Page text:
Jonathan Pugh has been a Conn-Selmer trumpet and cornet recording artist and clinician since 1982. As a child he became hooked on the idea of being a trumpet player while standing by his father's side as the director of the Wenatchee Youth Circus Band. Jonathan started on the cornet in seventh grade and became the first chair player in both concert and jazz bands from junior high through high school.
After graduation he was sought after by legendary jazz saxophonist Don Lanphere. Under Lanphere’s guidance he ultimately became his featured soloist for 30 years. Jonathan earned his BA in Music Education from Central Washington University and followed with an MA in Music Education at the University of Washington. He has recorded multiple solo albums as the Jon Pugh trio and as the featured soloist on many Lanphere recordings for Hep Jazz Records.
Jonathan also had the honor of meeting and studying with the “King of Brass” - Claude Gordon for a time as well. He taught as an award-winning Junior High Jazz and Band director for 25 years and currently performs all over the greater Seattle area. He is a highly sought-after public speaker and is well-known for his talks on improvisation and how it not only relates to music, but to daily life.***PERFORMANCE REVIEWS***
Musician visits Pinehurst Elementary By KELSEY SAINTZ Staff writer PINEHURST — Two elementary schools worth of children saw what could be described as a rare sight in the Silver Valley Wednesday — Jon Pugh, a trumpet/cornet soloist, played a concert and provided a mini jazz lesson. Pinehurst Elementary School and Canyon Elementary Science Magnet School were his audience. “Jazz is really America’s music,” he said. “It was born here.” He’s currently visiting Moscow as a clinician for the University of Idaho’s Lionel Hampton International Jazz Festival. Part of the festival is the Jazz in Schools program, in which famous musicians perform at rural schools in the Inland Northwest.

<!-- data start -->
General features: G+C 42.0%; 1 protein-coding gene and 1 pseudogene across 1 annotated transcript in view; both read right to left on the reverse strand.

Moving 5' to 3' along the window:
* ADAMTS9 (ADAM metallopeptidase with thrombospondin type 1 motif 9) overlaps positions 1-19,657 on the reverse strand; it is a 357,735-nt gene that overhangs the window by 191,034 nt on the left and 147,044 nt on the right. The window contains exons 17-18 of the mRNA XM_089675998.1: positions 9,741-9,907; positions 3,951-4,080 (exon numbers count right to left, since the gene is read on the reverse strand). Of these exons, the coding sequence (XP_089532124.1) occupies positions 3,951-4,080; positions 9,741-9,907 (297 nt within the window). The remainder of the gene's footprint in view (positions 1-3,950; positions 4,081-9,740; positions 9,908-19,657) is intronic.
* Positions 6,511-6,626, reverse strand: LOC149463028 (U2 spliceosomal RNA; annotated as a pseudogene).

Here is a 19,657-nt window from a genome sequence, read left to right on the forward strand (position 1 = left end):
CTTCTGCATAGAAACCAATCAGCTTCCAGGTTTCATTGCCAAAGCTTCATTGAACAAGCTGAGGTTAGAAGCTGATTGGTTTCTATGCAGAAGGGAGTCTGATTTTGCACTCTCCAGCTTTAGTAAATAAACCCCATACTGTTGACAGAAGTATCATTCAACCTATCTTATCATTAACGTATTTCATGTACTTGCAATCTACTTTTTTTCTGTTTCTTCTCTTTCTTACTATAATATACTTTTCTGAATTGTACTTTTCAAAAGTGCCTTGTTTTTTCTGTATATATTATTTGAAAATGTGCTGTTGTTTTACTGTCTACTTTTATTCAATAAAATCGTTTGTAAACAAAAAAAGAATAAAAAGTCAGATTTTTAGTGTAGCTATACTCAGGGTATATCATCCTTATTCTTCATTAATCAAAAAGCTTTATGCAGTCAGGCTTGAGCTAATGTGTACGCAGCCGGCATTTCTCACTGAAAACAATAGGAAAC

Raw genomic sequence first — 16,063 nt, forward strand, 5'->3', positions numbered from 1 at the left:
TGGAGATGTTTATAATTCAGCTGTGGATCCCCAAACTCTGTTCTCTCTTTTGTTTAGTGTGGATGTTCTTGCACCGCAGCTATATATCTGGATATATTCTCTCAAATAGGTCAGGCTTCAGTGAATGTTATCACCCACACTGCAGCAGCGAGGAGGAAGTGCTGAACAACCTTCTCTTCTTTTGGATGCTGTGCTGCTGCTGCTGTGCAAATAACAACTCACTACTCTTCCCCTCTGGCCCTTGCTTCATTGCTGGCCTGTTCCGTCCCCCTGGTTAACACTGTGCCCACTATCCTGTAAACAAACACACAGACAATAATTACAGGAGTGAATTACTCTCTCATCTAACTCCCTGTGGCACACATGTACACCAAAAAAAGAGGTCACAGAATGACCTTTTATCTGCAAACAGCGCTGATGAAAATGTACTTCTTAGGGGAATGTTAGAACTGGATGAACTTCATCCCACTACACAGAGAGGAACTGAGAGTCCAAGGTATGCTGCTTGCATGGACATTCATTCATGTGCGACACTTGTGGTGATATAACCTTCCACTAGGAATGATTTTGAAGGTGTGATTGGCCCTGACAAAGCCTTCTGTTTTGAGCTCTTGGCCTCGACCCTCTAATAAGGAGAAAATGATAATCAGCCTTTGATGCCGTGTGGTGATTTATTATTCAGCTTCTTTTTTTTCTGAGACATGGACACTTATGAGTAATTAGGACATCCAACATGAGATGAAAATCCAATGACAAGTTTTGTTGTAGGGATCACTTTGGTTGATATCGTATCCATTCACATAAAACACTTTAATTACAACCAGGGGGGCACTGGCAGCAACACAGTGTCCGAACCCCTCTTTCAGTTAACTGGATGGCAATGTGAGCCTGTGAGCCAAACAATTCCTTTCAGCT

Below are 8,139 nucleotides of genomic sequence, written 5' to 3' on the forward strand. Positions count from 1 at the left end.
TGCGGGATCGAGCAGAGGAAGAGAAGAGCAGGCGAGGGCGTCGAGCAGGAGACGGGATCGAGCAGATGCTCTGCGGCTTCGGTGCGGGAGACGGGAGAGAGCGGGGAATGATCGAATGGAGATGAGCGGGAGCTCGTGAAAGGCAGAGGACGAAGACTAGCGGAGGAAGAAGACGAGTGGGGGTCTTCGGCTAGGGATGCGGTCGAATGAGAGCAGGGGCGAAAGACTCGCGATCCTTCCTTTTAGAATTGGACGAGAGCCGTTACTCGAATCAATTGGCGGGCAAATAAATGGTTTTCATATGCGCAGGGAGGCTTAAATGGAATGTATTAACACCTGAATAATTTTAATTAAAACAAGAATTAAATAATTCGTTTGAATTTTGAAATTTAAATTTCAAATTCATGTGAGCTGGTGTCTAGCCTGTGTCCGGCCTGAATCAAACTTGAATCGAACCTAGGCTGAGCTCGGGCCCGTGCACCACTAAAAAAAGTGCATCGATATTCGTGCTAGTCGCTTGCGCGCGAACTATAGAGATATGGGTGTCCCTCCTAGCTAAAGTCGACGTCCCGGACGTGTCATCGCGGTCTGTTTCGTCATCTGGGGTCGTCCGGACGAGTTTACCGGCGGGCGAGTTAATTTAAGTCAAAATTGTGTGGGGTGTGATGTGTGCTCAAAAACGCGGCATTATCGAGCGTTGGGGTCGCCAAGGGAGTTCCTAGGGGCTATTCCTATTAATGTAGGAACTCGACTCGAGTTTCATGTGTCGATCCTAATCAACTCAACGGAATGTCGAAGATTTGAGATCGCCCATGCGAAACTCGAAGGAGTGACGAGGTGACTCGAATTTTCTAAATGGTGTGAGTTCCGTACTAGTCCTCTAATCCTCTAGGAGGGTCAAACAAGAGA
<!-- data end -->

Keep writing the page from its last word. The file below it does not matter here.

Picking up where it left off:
JAZZ from A1
“Exposure to jazz music needs every opportunity it can get,” Pugh said. “When invited (to perform), it’s a huge honor.” The Wenatchee, Wash., native currently lives in the Seattle area and has been a recording artist and clinician since 1982. Pugh was accompanied by a small jazz ensemble consisting of a drummer, guitarist and electric bass player. Together, the group gave students a short jazz lesson — using a rubber chicken, a mini football and a stuffed Curious George doll. The 12-bar blues is
made up of three chords, Pugh said. Each item signified a different chord; loosely, a chord is any harmonic set or two, three or more notes that are played at the same time. Using a plastic fork as a pointer, Pugh would motion to the rubber chicken to have the ensemble play that chord, or the mini football, which caused them to play a slightly different chord. Then, the group played a song aptly named, “George’s Football Chicken Blues,” using the chords they had just become familiar with. By the end of the concert, the musicians had the students snapping along with the beat and wiggling on their seats.